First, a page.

Goldman Sachs leadership didn’t get the response they expected from their return to the office (RTO) order. In fact, Fortune reported that only about half of the company’s employees showed up. With today’s tight labor market and many employers allowing remote work, employees have firm ground to stand on. How do you secure a workforce that won’t always comply with your demands?
Employee compliance with cybersecurity measures has always been a key component of digital defense. However, employees often either purposely don’t comply or make mistakes. The 2022 X-Force Threat Intelligence Index found that phishing was the most common way criminals gained access to a network. Of all the attacks remediated by X-Force in 2021, 40% involved phishing. Organizations need to focus on maintaining always-on security measures that work without depending on cyber awareness and security edicts.
Zero Trust Protects Regardless of Compliance
Organizations are moving more and more toward the Zero Trust framework. This protects them with an always-on approach instead of focusing on employee compliance. According to the 2021 Cyber Resilient Organization study, 35% of respondents have adopted this approach. Of those, 65% agreed that zero trust security strengthens cyber resilience. In addition, 63% of those organizations reported that a zero trust approach is significant or moderate. Their top reason? The approach improved operational efficiency.
Zero trust isn’t a single technology or even a single process. Instead, the zero trust approach is a framework that organizations use to implement different techniques and tools.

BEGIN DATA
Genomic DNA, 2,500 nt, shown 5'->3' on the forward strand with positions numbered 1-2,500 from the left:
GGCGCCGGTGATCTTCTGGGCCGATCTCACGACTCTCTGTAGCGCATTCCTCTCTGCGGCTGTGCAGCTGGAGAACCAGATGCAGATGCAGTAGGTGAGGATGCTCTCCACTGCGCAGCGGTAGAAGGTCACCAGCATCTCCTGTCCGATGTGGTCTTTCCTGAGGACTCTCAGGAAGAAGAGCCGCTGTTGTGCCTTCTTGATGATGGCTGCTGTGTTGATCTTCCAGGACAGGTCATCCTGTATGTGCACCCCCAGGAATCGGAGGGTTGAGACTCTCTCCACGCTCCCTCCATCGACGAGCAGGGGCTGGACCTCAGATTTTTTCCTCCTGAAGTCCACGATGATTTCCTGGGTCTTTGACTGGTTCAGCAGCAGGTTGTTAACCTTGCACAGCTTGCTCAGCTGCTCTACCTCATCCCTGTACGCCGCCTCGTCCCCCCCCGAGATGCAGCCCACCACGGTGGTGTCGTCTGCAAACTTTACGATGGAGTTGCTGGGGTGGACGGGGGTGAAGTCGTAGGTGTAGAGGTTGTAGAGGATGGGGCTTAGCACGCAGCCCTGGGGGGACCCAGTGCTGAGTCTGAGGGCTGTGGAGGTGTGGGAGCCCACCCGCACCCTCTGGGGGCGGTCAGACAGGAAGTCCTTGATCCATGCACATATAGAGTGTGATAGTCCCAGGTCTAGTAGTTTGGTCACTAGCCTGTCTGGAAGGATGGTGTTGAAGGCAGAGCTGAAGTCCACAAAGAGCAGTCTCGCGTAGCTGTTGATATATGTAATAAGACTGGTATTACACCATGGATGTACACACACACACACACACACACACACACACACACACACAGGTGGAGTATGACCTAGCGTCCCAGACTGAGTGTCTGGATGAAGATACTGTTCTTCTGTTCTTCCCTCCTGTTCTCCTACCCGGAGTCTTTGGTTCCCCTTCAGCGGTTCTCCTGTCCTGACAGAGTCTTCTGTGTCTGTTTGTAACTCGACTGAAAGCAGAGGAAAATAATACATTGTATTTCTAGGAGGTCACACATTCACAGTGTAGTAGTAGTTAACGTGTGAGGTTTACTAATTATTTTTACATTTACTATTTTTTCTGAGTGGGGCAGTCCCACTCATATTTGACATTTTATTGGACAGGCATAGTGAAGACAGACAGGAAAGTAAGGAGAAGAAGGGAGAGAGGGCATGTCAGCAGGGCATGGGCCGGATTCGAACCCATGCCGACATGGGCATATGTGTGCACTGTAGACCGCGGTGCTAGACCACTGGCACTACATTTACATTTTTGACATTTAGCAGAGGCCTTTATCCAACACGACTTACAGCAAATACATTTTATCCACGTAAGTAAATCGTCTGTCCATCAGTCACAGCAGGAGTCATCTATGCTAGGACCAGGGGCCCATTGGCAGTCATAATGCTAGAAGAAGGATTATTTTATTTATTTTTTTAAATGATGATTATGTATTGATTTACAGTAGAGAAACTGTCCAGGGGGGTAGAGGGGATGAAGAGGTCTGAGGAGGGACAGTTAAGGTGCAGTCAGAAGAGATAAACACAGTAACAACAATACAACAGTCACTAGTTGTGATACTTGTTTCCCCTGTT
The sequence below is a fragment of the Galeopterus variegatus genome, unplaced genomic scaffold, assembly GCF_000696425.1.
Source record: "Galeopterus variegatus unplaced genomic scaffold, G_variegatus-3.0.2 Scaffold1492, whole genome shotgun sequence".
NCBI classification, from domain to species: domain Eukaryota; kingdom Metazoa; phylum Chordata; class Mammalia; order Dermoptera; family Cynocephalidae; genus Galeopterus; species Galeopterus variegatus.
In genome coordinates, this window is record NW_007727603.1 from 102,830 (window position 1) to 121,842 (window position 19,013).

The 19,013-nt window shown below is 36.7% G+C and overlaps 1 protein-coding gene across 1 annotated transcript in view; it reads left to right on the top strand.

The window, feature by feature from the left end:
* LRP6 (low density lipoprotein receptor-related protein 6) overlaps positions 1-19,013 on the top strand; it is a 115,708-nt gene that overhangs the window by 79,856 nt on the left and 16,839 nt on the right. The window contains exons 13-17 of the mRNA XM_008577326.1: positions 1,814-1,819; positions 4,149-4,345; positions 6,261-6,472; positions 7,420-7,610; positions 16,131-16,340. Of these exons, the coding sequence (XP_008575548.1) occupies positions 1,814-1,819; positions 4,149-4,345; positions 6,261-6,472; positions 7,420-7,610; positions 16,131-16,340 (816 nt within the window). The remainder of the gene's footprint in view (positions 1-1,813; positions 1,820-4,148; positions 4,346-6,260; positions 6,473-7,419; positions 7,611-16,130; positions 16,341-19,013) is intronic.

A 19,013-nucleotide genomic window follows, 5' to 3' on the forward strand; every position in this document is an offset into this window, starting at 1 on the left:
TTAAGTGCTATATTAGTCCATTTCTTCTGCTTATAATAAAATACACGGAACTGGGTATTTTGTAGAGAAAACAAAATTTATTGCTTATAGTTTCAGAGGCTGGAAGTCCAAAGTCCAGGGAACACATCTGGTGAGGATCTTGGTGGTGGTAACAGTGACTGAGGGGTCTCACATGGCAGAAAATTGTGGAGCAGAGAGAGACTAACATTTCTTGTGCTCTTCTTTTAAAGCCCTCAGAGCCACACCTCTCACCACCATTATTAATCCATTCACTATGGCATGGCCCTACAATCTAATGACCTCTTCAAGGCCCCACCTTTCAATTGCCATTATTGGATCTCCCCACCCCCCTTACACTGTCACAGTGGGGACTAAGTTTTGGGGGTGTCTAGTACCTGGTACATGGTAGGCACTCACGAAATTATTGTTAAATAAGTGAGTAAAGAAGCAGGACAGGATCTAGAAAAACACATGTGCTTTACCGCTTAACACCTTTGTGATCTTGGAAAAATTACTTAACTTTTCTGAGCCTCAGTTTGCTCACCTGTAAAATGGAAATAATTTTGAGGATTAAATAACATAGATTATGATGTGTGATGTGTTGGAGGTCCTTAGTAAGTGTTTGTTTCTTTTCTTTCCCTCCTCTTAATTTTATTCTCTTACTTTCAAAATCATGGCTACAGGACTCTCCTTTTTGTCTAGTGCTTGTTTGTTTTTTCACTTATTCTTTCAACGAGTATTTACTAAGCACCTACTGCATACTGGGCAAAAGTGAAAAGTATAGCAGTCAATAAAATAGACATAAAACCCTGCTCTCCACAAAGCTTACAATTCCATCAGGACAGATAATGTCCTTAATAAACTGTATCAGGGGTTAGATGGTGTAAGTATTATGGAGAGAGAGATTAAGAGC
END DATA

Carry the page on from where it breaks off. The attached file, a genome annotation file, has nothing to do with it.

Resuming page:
Other approaches focus on securing the perimeter and preventing an attack from occurring. Employers expect their people to comply with the processes and cyber hygiene. With a noncompliant workforce, you can’t rely on those methods of securing a network.
With zero trust, there is a mindset shift in how to approach cybersecurity. Instead of defending a perimeter, zero trust focuses on controlling access of both users and devices. It takes the approach that a breach has already happened. The tools are always on and do not rely on employees. So, they’re effective for employees who often don’t comply with security measures. Passively not complying may not be as dramatic as a walkout, but it can cause serious damage when an employee accesses sensitive data on a personal device or connects a work device over a public network.
Why Zero Trust Works for Remote Workers
Here are three common elements of a zero trust approach that apply to remote workers:
- Principle of least privilege: By giving employees the least amount of access that they need to do their jobs, you can reduce vulnerabilities both from outsiders and insiders. The principle of least privilege is most effective when applied to domain controllers and domain admin accounts, which reduces the risk of ransomware. Remote workers have more freedom and add endpoints. So, restricting connections and user exposure reduces the damage and risk of an attack.